Now, let us ask you to consider for one moment, what is the natural effect, upon the whole of us, of a forcible diminution of prices, and depreciation of produce. Here we shall borrow an illustration and argument from our adversaries, referring to a point which is in the recollection of all of you, and about which there can be no possible mistake. You will recollect that the Liberal and Free-trading journals, almost without exception, as well as most of the defenders of the Peel policy in the House of Commons, attributed much of that general depression and stagnation of trade which followed the repeal of the Corn Laws to the losses sustained by the failure of the potato-crop in 1845-6. Was there a general want of confidence visible—were the shopkeepers scant of custom—was there a less demand than usual within the country for home manufactures—was there a decline in the price of iron—all was laid at the door of the unfortunate potato. Since Cobbett uttered his anathema against the root, it never was in such bad odour. To every complaint, remonstrance, or lamentation, the reply was ready—"How can we remedy a calamity of this kind? The potato has done it all!" At that time it was very convenient, nay, absolutely necessary, for the Free-Traders to discover some tangible cause for the gross failure of their predictions. They looked about them in every direction, and they could discover nothing except the potato which could endure the blame. Now, although we believe that this esculent has been unduly reviled, and made to bear a greater burden than was its due for political misfortune, we nevertheless accept the illustration at the hands of our opponents, and we beg you to mark its significance. The loss of the potato-crop in Great Britain and Ireland, during the year in question, has been variously estimated, but if we assume it to have been £20,000,000 we are making a very large calculation indeed. So then, according to the Free-Traders, the loss of twenty millions of agricultural produce was sufficient to bring down profits, embarrass trade, and cause a stagnation in home manufactures! And yet, when Mr Villiers came forward in the beginning of 1850, and told you, in his capacity of proposer of the Address to the Crown, that £91,000,000 were annuallytaken from the value of the agricultural produce of the country, you were expected, and directed, to clap your hands with joy, and to congratulate one another on this symptom of the national prosperity!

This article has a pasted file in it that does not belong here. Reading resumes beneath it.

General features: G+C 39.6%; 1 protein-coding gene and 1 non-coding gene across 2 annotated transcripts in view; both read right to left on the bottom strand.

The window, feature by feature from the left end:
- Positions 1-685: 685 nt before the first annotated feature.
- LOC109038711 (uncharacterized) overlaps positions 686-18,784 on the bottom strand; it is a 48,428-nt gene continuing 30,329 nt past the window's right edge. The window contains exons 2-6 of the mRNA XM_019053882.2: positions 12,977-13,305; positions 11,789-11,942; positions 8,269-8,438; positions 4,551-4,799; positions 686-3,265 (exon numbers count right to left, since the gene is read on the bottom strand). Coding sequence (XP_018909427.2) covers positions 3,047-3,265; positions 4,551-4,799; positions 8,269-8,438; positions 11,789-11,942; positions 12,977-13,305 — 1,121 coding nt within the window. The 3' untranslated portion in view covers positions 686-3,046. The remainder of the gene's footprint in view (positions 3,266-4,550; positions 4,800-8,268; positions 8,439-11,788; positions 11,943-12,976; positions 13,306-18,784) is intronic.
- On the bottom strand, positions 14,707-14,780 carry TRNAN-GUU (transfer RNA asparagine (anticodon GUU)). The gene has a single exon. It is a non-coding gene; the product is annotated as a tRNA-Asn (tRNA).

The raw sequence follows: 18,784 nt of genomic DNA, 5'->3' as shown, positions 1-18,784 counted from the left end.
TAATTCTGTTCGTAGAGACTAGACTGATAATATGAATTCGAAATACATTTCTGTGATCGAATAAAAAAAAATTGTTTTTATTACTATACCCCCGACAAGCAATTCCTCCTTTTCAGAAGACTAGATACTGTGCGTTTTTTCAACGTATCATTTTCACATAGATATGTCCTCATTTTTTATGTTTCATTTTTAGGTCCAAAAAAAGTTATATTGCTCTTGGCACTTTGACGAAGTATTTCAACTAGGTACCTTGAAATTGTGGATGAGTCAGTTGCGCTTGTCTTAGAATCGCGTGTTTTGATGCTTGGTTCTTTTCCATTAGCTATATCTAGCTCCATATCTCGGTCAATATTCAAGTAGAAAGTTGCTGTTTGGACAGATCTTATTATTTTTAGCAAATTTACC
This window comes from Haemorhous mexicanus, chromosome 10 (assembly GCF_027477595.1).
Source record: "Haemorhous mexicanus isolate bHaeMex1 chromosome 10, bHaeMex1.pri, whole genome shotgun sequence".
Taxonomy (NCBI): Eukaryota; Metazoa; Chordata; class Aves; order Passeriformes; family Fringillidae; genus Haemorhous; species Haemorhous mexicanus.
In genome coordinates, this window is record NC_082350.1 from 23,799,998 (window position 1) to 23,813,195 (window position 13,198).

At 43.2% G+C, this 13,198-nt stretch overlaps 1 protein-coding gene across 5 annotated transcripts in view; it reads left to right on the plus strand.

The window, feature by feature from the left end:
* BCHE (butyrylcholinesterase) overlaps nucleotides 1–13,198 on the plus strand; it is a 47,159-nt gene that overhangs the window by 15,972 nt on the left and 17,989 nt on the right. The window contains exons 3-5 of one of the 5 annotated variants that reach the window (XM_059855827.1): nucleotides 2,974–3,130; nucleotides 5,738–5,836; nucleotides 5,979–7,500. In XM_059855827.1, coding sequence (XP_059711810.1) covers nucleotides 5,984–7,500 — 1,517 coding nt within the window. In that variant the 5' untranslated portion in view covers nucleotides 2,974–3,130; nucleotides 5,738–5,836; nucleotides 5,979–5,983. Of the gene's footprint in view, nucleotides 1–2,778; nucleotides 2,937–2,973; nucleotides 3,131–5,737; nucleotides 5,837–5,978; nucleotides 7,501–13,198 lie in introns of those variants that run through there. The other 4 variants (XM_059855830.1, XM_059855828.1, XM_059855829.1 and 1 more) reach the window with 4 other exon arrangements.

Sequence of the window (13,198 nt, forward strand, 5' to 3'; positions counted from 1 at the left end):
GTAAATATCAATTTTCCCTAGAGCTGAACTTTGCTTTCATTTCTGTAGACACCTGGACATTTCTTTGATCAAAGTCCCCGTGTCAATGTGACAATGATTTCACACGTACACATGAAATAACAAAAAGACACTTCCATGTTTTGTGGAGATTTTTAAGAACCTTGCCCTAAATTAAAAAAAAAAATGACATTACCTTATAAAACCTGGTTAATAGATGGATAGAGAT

The sum of twenty millions lost by the failure of the potato-crop—a single event, not one of annual occurrence—was taken from the country's power of produce; and therefore, said the Free-Traders, there was stagnation. But they, of course, could not help it. Of course they could not; but what about the ninety-one millions ofannual loss, which is equally deducted from the internal expenditure of the country? About that we do not hear a word. And yet ask yourselves, and that most seriously—for it is time that we should get rid of all such pitiful paltering—whether there is any difference whatever between the two cases, except that the one was an isolated casualty, and that the other is an annual infliction to which we are subjected by statute? Weigh the matter as you will, you cannot, we are satisfied, be able to detect any difference. If the grower of grain at present prices has no remuneration for his toil, or return for his capital, he cannot buy from you, any more than could the farmer whose crop perished by the potato disease. What caused the stagnation? The failure of the power to purchase, because there was no return for produce. What causes the stagnation? Precisely the same thing perpetrated by Act of Parliament.